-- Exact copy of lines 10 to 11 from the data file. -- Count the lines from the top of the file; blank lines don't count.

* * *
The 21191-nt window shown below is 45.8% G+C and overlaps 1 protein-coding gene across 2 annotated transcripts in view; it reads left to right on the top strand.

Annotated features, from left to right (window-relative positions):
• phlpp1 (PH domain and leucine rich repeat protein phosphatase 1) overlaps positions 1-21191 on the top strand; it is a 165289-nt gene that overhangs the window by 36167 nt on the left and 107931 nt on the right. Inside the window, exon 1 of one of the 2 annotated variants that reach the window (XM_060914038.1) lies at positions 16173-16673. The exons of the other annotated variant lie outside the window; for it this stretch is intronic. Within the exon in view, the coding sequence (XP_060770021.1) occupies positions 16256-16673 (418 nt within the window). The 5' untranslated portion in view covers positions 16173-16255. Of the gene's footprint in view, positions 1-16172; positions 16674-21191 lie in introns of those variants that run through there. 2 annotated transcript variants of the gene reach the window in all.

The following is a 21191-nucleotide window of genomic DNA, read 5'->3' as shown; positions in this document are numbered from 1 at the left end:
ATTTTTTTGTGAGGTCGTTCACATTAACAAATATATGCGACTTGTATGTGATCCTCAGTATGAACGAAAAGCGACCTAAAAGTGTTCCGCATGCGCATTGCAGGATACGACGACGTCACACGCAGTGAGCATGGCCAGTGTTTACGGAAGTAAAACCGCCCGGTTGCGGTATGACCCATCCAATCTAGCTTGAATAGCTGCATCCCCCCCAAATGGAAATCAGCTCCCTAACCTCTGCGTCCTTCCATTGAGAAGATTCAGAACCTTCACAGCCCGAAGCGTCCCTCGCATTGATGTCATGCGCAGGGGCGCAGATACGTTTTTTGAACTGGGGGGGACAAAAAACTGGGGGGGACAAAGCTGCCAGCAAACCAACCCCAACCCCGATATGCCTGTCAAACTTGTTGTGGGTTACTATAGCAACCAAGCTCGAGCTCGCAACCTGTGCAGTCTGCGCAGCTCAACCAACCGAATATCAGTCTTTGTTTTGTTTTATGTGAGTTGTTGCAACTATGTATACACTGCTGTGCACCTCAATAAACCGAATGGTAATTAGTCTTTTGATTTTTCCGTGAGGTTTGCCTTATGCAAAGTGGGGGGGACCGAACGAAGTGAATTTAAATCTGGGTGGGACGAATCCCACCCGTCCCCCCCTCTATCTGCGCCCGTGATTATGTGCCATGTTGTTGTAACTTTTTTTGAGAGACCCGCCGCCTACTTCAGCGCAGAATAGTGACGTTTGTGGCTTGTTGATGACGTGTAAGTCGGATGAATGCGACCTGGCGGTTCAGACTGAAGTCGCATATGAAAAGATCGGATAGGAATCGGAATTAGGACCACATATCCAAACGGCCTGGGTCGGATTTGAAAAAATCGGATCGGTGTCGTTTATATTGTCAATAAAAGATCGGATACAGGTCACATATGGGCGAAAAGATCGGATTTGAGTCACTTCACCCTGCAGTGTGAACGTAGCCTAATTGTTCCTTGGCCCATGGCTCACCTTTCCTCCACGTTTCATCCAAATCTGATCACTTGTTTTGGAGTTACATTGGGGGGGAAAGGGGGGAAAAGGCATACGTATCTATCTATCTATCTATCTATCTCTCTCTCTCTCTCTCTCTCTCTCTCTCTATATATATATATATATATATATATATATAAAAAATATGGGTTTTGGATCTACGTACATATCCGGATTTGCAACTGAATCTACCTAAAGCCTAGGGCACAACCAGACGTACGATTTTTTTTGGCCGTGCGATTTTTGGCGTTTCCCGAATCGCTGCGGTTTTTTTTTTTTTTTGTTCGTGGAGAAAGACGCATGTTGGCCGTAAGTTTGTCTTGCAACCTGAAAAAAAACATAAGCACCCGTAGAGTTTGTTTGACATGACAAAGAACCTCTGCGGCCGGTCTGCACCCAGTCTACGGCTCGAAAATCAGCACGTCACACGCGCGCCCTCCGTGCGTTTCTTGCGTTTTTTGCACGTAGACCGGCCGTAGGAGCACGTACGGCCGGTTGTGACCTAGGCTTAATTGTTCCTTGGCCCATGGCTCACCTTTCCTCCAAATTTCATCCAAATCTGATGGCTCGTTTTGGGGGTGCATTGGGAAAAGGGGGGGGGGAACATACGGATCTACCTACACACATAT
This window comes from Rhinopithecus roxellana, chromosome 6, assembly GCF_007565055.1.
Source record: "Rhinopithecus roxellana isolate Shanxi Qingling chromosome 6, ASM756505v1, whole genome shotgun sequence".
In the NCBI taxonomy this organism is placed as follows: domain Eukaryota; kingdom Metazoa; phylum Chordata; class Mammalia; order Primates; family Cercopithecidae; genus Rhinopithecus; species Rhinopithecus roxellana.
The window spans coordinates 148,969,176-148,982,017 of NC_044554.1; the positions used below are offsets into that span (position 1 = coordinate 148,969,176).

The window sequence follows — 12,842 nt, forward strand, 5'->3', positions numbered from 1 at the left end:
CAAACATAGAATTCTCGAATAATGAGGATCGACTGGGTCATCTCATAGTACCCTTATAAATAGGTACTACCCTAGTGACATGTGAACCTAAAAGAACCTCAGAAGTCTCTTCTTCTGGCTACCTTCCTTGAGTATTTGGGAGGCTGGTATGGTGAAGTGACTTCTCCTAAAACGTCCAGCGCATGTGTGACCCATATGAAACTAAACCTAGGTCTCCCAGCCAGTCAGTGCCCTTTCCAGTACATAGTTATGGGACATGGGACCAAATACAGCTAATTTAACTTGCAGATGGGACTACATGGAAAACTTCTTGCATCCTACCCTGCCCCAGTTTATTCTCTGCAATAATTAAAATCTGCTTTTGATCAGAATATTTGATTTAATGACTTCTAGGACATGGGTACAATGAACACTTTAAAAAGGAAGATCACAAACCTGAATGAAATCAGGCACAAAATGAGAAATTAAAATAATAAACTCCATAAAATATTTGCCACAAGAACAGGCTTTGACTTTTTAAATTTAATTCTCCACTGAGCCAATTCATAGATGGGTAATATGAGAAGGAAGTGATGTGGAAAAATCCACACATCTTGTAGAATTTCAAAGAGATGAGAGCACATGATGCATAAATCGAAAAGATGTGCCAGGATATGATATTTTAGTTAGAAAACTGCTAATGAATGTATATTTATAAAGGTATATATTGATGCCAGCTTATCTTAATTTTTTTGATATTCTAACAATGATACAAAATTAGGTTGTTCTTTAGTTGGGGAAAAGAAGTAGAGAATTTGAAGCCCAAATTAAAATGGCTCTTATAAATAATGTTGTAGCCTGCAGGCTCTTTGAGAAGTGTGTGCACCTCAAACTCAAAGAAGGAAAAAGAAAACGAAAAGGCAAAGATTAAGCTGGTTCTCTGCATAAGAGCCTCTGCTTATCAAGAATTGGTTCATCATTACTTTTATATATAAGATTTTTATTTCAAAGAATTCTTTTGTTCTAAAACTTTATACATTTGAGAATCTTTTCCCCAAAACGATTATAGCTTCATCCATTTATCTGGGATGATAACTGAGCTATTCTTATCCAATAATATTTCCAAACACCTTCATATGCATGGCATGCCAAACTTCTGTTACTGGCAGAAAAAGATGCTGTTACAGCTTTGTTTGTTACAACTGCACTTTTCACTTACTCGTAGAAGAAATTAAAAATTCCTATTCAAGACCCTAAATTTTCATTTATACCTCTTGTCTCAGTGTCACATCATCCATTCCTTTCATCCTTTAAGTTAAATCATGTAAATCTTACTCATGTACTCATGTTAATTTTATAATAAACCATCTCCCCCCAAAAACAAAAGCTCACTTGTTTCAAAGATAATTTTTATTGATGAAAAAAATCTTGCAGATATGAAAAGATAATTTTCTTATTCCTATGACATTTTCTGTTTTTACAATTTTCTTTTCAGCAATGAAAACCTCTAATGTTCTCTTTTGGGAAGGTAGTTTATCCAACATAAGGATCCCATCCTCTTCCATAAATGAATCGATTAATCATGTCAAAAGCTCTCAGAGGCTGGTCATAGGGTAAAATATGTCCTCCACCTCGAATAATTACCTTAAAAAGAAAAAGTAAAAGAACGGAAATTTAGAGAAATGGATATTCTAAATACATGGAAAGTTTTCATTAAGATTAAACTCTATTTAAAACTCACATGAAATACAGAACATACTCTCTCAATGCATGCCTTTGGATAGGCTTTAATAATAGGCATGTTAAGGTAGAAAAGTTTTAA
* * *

The window sequence follows — 12,842 nt, forward strand, 5'->3', positions numbered from 1 at the left end:
CAAACATAGAATTCTCGAATAATGAGGATCGACTGGGTCATCTCATAGTACCCTTATAAATAGGTACTACCCTAGTGACATGTGAACCTAAAAGAACCTCAGAAGTCTCTTCTTCTGGCTACCTTCCTTGAGTATTTGGGAGGCTGGTATGGTGAAGTGACTTCTCCTAAAACGTCCAGCGCATGTGTGACCCATATGAAACTAAACCTAGGTCTCCCAGCCAGTCAGTGCCCTTTCCAGTACATAGTTATGGGACATGGGACCAAATACAGCTAATTTAACTTGCAGATGGGACTACATGGAAAACTTCTTGCATCCTACCCTGCCCCAGTTTATTCTCTGCAATAATTAAAATCTGCTTTTGATCAGAATATTTGATTTAATGACTTCTAGGACATGGGTACAATGAACACTTTAAAAAGGAAGATCACAAACCTGAATGAAATCAGGCACAAAATGAGAAATTAAAATAATAAACTCCATAAAATATTTGCCACAAGAACAGGCTTTGACTTTTTAAATTTAATTCTCCACTGAGCCAATTCATAGATGGGTAATATGAGAAGGAAGTGATGTGGAAAAATCCACACATCTTGTAGAATTTCAAAGAGATGAGAGCACATGATGCATAAATCGAAAAGATGTGCCAGGATATGATATTTTAGTTAGAAAACTGCTAATGAATGTATATTTATAAAGGTATATATTGATGCCAGCTTATCTTAATTTTTTTGATATTCTAACAATGATACAAAATTAGGTTGTTCTTTAGTTGGGGAAAAGAAGTAGAGAATTTGAAGCCCAAATTAAAATGGCTCTTATAAATAATGTTGTAGCCTGCAGGCTCTTTGAGAAGTGTGTGCACCTCAAACTCAAAGAAGGAAAAAGAAAACGAAAAGGCAAAGATTAAGCTGGTTCTCTGCATAAGAGCCTCTGCTTATCAAGAATTGGTTCATCATTACTTTTATATATAAGATTTTTATTTCAAAGAATTCTTTTGTTCTAAAACTTTATACATTTGAGAATCTTTTCCCCAAAACGATTATAGCTTCATCCATTTATCTGGGATGATAACTGAGCTATTCTTATCCAATAATATTTCCAAACACCTTCATATGCATGGCATGCCAAACTTCTGTTACTGGCAGAAAAAGATGCTGTTACAGCTTTGTTTGTTACAACTGCACTTTTCACTTACTCGTAGAAGAAATTAAAAATTCCTATTCAAGACCCTAAATTTTCATTTATACCTCTTGTCTCAGTGTCACATCATCCATTCCTTTCATCCTTTAAGTTAAATCATGTAAATCTTACTCATGTACTCATGTTAATTTTATAATAAACCATCTCCCCCCAAAAACAAAAGCTCACTTGTTTCAAAGATAATTTTTATTGATGAAAAAAATCTTGCAGATATGAAAAGATAATTTTCTTATTCCTATGACATTTTCTGTTTTTACAATTTTCTTTTCAGCAATGAAAACCTCTAATGTTCTCTTTTGGGAAGGTAGTTTATCCAACATAAGGATCCCATCCTCTTCCATAAATGAATCGATTAATCATGTCAAAAGCTCTCAGAGGCTGGTCATAGGGTAAAATATGTCCTCCACCTCGAATAATTACCTTAAAAAGAAAAAGTAAAAGAACGGAAATTTAGAGAAATGGATATTCTAAATACATGGAAAGTTTTCATTAAGATTAAACTCTATTTAAAACTCACATGAAATACAGAACATACTCTCTCAATGCATGCCTTTGGATAGGCTTTAATAATAGGCATGTTAAGGTAGAAAAGTTTTAA